The European Union. Through the Digital Single Market initiative, the EU has finalized a number of proposals seeking to update legal frameworks for the digital age and increase certainty across EU member states. However, as USTR observes in the report, strategy “implemented through flawed regulation, could seriously undermine transatlantic trade and investment, stifle innovation, and undermine the Commission’s own efforts to promote a more robust, EU-wide digital economy.” Regulations cited in the report include new digital services taxes proposed by the EU, France, Italy, and the UK, the EU platform-to-business regulation, policies to regulate online terrorist content including proposals by the EU, France and Germany, and the spread of press publisher’s rights in the quotation of news content.
China. Long hostile to foreign Internet firms, Chinese policy continues to restrict access to cloud service providers, Internet platforms, and communication providers. The report cites data localization and cross-border data transfer restrictions pursuant to the 2016 Cybersecurity Act and restrictions on foreign cloud service providers. USTR also commented on China’s continued censorship and filtering of online content, noting that “China currently blocks 10 of the top 30 global sites and over 10,000 domains in total, affecting billions of dollars in potential U.S. business.”
India. Like the EU, Indian regulators are currently pursuing a number of policies designed to facilitate the local Indian digital economy. However, a number of the proposals that the government claims will enable innovation will instead present significant access barriers, discourage exports that many small firms in India rely on for low-cost services, and create regulatory uncertainty. Legislation cited in the 2019 report includes proposed changes to India’s Intermediary Guidelines that govern platform responsibility, data and infrastructure localization mandates, restricts on cloud computing services, and India’s Draft National E-Commerce Strategy.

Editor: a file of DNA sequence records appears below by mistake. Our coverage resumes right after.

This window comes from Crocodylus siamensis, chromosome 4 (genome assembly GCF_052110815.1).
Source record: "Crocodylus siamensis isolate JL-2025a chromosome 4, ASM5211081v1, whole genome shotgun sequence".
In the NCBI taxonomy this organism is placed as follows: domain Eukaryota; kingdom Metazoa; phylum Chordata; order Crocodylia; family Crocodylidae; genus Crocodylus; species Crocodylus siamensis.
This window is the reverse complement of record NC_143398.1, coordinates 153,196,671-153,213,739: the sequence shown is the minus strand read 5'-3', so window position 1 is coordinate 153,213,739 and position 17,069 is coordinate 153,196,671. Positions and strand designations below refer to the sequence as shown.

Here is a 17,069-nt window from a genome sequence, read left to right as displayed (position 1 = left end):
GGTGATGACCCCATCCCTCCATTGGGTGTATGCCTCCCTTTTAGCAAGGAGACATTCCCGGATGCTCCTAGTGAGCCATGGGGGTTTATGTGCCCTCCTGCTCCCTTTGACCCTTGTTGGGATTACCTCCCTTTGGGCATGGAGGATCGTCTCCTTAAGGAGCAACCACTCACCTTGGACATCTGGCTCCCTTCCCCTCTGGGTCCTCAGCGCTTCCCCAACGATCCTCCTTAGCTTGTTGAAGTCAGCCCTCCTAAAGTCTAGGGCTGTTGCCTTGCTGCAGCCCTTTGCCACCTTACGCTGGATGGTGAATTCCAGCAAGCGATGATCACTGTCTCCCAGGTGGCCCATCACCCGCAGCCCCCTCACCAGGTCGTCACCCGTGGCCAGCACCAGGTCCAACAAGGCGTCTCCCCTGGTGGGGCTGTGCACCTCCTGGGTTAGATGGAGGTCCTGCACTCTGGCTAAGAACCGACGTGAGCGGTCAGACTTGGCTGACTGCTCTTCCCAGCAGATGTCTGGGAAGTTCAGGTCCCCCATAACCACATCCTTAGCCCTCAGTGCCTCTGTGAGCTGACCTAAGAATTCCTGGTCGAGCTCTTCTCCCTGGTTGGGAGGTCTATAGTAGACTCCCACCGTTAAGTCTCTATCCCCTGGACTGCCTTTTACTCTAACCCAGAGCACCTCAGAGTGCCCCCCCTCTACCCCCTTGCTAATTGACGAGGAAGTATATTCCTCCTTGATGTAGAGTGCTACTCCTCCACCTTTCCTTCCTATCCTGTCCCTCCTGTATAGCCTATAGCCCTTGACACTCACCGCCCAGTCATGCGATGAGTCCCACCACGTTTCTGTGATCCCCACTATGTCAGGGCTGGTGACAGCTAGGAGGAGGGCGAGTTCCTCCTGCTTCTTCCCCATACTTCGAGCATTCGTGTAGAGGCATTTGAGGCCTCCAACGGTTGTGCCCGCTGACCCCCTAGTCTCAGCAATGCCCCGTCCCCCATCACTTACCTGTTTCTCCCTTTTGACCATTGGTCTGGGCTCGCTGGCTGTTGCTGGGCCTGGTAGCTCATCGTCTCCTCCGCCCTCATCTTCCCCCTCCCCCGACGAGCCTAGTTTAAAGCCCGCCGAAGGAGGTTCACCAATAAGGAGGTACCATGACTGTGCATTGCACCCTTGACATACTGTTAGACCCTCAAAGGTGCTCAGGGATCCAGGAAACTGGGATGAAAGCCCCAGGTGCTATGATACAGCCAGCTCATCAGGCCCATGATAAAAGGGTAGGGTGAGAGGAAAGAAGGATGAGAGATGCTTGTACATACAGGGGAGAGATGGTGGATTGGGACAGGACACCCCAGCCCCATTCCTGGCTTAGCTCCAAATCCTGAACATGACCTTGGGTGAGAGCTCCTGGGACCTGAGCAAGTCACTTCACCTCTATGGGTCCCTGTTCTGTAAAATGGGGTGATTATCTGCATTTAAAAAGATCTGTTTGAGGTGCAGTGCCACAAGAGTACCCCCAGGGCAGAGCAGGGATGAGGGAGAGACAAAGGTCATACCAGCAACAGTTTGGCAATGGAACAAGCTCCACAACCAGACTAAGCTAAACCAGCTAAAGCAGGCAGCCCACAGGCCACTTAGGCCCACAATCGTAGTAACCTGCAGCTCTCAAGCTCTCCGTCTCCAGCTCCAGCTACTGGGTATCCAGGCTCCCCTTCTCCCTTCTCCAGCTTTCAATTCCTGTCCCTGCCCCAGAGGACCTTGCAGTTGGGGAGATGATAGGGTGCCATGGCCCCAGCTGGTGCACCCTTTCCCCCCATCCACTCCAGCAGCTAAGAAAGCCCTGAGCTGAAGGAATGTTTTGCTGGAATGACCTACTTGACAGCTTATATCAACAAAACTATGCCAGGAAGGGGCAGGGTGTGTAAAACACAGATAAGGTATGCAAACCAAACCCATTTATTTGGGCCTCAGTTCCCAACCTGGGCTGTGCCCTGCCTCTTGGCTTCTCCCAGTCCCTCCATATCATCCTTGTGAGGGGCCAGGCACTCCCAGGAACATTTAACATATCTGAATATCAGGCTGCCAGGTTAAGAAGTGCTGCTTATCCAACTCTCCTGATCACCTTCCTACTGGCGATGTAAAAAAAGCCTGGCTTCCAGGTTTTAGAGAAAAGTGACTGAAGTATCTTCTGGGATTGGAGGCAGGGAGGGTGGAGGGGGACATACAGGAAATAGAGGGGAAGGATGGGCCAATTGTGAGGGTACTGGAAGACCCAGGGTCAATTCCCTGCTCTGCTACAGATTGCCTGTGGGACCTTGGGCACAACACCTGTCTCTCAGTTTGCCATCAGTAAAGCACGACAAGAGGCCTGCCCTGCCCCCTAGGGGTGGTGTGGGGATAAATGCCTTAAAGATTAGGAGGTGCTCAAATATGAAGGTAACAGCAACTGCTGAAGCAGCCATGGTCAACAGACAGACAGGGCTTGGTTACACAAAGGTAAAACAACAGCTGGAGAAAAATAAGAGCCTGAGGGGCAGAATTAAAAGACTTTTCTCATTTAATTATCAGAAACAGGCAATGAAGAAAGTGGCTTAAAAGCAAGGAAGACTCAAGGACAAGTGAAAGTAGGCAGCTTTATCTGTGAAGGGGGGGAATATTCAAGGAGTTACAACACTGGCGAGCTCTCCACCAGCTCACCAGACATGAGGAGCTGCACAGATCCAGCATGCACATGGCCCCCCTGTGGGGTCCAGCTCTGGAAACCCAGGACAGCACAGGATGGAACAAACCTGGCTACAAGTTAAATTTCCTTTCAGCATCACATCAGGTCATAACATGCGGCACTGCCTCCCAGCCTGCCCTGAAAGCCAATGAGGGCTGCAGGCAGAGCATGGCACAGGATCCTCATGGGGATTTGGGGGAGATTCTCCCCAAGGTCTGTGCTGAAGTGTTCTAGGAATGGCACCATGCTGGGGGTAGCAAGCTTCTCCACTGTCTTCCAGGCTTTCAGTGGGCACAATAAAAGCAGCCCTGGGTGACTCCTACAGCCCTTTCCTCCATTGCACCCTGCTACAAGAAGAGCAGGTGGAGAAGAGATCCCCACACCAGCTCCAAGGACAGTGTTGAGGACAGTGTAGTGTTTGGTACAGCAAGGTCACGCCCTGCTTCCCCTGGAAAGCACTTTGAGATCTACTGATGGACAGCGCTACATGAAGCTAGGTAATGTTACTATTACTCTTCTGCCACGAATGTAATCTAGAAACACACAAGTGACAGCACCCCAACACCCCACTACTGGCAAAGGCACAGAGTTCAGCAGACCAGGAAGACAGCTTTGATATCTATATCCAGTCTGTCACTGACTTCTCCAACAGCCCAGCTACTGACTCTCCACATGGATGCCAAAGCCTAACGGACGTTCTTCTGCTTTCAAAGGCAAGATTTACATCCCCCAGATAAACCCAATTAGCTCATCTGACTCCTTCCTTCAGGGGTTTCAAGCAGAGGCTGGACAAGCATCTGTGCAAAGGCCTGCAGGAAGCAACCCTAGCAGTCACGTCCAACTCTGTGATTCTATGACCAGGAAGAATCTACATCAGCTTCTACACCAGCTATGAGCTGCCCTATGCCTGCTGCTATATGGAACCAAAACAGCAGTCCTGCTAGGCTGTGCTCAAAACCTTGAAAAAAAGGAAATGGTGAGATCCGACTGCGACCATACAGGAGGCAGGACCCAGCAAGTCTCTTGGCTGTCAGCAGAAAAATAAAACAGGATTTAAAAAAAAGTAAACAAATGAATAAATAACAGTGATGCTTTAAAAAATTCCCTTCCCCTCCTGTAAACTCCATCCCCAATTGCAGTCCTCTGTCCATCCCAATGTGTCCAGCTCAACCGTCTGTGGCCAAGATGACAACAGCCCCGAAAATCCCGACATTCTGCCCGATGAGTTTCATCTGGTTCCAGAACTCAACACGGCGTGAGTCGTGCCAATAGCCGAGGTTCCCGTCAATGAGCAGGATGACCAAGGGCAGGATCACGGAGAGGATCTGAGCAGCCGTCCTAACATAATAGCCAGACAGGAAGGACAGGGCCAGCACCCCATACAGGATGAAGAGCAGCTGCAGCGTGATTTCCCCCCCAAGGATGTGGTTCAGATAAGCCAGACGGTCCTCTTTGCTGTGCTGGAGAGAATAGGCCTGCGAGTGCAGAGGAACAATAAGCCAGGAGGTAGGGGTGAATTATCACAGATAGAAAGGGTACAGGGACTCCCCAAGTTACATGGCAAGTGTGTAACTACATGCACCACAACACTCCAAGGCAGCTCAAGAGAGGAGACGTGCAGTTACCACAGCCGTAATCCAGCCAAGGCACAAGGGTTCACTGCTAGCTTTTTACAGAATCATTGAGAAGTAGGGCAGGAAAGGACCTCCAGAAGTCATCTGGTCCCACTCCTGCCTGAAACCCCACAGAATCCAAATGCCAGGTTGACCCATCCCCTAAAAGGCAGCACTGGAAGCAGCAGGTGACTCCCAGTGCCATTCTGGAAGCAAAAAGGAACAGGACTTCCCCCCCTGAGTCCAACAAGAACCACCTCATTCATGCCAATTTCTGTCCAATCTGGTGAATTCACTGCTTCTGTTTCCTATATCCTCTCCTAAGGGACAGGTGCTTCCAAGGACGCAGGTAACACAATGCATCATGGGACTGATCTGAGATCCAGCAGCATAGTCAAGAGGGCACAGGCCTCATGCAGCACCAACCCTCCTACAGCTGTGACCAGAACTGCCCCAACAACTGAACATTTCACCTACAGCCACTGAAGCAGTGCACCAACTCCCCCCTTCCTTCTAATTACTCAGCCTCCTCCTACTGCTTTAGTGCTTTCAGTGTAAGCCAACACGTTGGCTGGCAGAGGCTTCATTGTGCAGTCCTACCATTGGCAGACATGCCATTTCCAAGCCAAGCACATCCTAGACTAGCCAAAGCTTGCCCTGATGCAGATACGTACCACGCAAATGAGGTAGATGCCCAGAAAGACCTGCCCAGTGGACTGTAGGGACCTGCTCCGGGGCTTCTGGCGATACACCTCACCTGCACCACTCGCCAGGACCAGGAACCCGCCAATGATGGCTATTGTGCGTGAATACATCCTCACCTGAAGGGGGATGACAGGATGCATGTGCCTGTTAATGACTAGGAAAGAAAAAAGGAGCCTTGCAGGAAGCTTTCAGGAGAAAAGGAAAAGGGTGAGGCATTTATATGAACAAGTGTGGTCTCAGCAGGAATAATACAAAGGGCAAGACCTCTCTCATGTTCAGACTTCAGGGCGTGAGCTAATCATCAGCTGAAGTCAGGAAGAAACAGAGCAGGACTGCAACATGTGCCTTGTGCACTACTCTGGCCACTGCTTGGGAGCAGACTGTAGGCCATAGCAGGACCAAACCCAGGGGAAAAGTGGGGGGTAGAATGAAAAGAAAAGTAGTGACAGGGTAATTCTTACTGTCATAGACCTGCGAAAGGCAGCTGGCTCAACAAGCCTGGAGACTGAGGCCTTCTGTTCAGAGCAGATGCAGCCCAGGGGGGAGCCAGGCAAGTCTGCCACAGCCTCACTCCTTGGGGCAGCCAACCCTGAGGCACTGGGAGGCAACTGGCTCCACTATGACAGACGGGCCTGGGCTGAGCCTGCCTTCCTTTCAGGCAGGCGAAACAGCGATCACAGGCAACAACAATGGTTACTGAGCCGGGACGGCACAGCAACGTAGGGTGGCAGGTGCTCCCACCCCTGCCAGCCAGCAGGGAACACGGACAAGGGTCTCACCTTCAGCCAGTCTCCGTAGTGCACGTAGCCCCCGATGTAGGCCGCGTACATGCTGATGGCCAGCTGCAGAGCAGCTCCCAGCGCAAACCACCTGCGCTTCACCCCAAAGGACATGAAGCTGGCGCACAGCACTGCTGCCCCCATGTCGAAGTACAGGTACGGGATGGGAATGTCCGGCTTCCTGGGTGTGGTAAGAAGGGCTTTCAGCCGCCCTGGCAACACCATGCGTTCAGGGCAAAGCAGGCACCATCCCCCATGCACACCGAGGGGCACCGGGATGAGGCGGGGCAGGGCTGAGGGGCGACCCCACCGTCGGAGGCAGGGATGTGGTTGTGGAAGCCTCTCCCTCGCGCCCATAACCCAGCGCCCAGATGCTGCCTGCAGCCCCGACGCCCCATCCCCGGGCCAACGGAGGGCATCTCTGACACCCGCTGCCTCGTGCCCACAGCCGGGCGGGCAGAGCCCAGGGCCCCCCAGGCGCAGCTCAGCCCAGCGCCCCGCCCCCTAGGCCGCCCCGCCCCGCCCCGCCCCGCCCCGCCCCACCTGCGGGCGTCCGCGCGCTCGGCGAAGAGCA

Indonesia. USTR cited a recent change to Indonesia’s import duty laws that threatens the WTO moratorium on customs duties on electronic transmissions. The moratorium reflects the international consensus that imposing duties on all electronic transmissions would be impractical to implement and ultimately undermine digital trade. The government is also exploring steps to place further regulation on online intermediaries for third party content and continue to consider regulations on ‘over-the-top’ (OTT) services.
Faced with these market access restrictions, online services are deterred from expanding and entering new markets. As almost 70 percent of firms surveyed in the Future of Business Survey that indicated selling to foreign markets was a challenge reported not exporting at all, clearly there is room for improvement to ensure that the global marketplace remains open for any firm who wants to expand into new markets.
USTR has rightfully observed that “[w]hen governments impose unnecessary barriers to cross-border data flows or discriminate against foreign digital services, local firms are often hurt the most, as they cannot take advantage of cross-border digital services that facilitate global competitiveness.” Policymakers should work to reduce these barriers and create opportunities for firms of all sizes to participate in the global digital economy.